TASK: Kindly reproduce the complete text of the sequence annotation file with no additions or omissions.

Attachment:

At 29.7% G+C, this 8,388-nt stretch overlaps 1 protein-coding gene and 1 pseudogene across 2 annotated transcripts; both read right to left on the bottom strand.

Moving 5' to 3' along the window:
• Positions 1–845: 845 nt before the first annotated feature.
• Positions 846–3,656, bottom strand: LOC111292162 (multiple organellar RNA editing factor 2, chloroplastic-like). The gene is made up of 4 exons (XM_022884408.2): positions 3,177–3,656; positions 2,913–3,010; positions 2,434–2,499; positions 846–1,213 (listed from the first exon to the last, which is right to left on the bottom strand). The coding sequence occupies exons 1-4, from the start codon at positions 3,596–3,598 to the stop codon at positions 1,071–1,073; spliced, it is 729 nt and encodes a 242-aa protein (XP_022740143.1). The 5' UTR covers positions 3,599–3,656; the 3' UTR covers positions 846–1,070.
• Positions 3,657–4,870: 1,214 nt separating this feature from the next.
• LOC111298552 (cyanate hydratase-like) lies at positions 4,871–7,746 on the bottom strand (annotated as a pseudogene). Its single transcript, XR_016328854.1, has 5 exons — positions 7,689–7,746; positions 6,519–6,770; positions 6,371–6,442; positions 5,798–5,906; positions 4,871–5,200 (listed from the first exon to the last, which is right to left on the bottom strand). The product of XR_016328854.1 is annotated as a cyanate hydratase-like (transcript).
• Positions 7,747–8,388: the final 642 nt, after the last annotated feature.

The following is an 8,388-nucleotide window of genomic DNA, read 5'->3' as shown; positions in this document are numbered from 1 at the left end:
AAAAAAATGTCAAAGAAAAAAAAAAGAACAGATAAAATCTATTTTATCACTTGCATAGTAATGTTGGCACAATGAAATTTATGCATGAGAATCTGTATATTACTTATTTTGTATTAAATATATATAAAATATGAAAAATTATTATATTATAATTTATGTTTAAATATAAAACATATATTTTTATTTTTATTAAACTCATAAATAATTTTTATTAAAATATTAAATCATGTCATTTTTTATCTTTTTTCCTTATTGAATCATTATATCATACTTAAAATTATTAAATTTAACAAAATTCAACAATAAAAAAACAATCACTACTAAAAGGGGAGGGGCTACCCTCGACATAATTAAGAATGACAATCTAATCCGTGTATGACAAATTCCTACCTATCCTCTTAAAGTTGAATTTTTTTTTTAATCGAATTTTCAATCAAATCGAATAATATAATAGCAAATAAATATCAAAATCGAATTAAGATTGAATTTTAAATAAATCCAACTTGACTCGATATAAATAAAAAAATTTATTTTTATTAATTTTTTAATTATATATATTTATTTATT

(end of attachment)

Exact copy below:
At 29.7% G+C, this 8,388-nt stretch overlaps 1 protein-coding gene and 1 pseudogene across 2 annotated transcripts; both read right to left on the bottom strand.

Moving 5' to 3' along the window:
• Positions 1–845: 845 nt before the first annotated feature.
• Positions 846–3,656, bottom strand: LOC111292162 (multiple organellar RNA editing factor 2, chloroplastic-like). The gene is made up of 4 exons (XM_022884408.2): positions 3,177–3,656; positions 2,913–3,010; positions 2,434–2,499; positions 846–1,213 (listed from the first exon to the last, which is right to left on the bottom strand). The coding sequence occupies exons 1-4, from the start codon at positions 3,596–3,598 to the stop codon at positions 1,071–1,073; spliced, it is 729 nt and encodes a 242-aa protein (XP_022740143.1). The 5' UTR covers positions 3,599–3,656; the 3' UTR covers positions 846–1,070.
• Positions 3,657–4,870: 1,214 nt separating this feature from the next.
• LOC111298552 (cyanate hydratase-like) lies at positions 4,871–7,746 on the bottom strand (annotated as a pseudogene). Its single transcript, XR_016328854.1, has 5 exons — positions 7,689–7,746; positions 6,519–6,770; positions 6,371–6,442; positions 5,798–5,906; positions 4,871–5,200 (listed from the first exon to the last, which is right to left on the bottom strand). The product of XR_016328854.1 is annotated as a cyanate hydratase-like (transcript).
• Positions 7,747–8,388: the final 642 nt, after the last annotated feature.

The following is an 8,388-nucleotide window of genomic DNA, read 5'->3' as shown; positions in this document are numbered from 1 at the left end:
AAAAAAATGTCAAAGAAAAAAAAAAGAACAGATAAAATCTATTTTATCACTTGCATAGTAATGTTGGCACAATGAAATTTATGCATGAGAATCTGTATATTACTTATTTTGTATTAAATATATATAAAATATGAAAAATTATTATATTATAATTTATGTTTAAATATAAAACATATATTTTTATTTTTATTAAACTCATAAATAATTTTTATTAAAATATTAAATCATGTCATTTTTTATCTTTTTTCCTTATTGAATCATTATATCATACTTAAAATTATTAAATTTAACAAAATTCAACAATAAAAAAACAATCACTACTAAAAGGGGAGGGGCTACCCTCGACATAATTAAGAATGACAATCTAATCCGTGTATGACAAATTCCTACCTATCCTCTTAAAGTTGAATTTTTTTTTTAATCGAATTTTCAATCAAATCGAATAATATAATAGCAAATAAATATCAAAATCGAATTAAGATTGAATTTTAAATAAATCCAACTTGACTCGATATAAATAAAAAAATTTATTTTTATTAATTTTTTAATTATATATATTTATTTATT